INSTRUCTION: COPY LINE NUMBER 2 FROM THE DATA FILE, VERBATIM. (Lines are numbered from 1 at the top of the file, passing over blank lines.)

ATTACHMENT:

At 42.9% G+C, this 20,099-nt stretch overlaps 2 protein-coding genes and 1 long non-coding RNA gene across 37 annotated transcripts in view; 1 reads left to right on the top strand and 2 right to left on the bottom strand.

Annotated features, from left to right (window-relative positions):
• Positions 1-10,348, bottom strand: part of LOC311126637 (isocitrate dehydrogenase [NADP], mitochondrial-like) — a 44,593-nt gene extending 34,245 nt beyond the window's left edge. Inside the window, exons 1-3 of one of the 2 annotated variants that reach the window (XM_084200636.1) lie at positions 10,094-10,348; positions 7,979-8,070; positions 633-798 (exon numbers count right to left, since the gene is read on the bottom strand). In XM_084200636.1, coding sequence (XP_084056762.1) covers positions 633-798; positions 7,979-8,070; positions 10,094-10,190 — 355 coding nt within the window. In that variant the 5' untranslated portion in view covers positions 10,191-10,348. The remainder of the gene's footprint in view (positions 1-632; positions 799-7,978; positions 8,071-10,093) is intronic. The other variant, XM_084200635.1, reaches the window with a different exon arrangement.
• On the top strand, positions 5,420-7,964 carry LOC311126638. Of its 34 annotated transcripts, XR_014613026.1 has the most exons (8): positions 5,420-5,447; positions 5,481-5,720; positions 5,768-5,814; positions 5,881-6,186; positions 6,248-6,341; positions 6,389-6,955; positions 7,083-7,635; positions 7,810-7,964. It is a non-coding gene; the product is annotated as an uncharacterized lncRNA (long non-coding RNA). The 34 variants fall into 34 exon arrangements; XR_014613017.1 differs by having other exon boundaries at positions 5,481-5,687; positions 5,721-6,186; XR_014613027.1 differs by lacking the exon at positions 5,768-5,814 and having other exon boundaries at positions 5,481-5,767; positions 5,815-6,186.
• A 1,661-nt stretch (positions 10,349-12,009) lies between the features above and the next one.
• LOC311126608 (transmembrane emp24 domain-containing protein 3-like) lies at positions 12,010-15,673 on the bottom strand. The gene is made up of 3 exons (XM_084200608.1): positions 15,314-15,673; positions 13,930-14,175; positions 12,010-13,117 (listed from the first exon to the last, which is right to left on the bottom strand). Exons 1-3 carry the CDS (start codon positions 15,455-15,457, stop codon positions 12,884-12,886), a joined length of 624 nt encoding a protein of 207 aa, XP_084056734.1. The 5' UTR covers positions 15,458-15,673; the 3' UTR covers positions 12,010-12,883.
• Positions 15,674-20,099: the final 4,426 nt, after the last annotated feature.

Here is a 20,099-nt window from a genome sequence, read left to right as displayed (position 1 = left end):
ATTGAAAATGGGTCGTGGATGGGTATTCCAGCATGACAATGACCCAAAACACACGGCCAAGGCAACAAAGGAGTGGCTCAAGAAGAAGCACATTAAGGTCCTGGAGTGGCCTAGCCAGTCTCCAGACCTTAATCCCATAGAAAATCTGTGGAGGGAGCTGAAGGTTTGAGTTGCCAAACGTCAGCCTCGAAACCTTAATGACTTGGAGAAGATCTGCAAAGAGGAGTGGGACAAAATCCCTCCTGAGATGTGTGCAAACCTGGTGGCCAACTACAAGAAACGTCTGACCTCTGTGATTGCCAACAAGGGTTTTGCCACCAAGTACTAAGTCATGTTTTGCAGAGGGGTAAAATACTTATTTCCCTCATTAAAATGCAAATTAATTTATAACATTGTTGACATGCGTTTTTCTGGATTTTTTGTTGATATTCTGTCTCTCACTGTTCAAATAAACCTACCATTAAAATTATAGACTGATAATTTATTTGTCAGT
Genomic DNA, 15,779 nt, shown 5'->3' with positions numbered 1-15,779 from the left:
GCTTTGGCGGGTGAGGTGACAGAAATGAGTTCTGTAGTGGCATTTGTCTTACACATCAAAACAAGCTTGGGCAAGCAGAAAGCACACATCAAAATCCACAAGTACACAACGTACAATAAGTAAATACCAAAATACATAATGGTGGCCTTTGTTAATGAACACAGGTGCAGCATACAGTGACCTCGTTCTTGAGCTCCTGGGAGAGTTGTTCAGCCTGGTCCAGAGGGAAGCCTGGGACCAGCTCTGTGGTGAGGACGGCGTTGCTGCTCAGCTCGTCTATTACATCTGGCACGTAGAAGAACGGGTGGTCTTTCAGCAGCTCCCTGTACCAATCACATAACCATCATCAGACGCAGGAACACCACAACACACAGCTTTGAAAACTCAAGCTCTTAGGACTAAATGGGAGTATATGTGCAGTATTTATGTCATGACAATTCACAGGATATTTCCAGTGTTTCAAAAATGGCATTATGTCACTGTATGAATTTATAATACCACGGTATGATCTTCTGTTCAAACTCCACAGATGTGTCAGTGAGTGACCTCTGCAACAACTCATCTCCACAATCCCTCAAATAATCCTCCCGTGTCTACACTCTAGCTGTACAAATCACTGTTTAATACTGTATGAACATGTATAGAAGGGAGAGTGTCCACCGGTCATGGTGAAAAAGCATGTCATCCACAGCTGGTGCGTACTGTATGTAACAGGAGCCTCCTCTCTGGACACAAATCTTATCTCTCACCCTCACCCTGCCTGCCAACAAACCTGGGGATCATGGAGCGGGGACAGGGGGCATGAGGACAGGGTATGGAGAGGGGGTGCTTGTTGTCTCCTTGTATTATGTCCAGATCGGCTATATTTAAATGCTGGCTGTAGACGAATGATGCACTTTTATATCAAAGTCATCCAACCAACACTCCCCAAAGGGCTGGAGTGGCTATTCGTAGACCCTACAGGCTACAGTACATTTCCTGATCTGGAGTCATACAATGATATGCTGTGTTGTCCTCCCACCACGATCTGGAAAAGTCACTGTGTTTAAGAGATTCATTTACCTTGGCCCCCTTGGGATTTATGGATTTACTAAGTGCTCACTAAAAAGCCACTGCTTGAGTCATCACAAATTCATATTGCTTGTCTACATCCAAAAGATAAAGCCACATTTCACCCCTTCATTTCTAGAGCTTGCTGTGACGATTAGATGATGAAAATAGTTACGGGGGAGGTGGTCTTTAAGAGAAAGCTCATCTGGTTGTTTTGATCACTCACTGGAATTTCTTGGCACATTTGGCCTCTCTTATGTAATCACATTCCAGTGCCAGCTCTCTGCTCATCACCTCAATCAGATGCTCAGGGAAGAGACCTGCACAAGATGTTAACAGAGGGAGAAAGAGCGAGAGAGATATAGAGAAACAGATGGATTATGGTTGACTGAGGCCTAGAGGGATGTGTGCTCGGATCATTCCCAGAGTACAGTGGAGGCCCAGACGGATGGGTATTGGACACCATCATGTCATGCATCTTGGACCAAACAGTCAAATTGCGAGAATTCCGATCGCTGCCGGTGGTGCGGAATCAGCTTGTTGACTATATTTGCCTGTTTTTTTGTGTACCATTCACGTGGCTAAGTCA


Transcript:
Annotated features, from left to right (window-relative positions):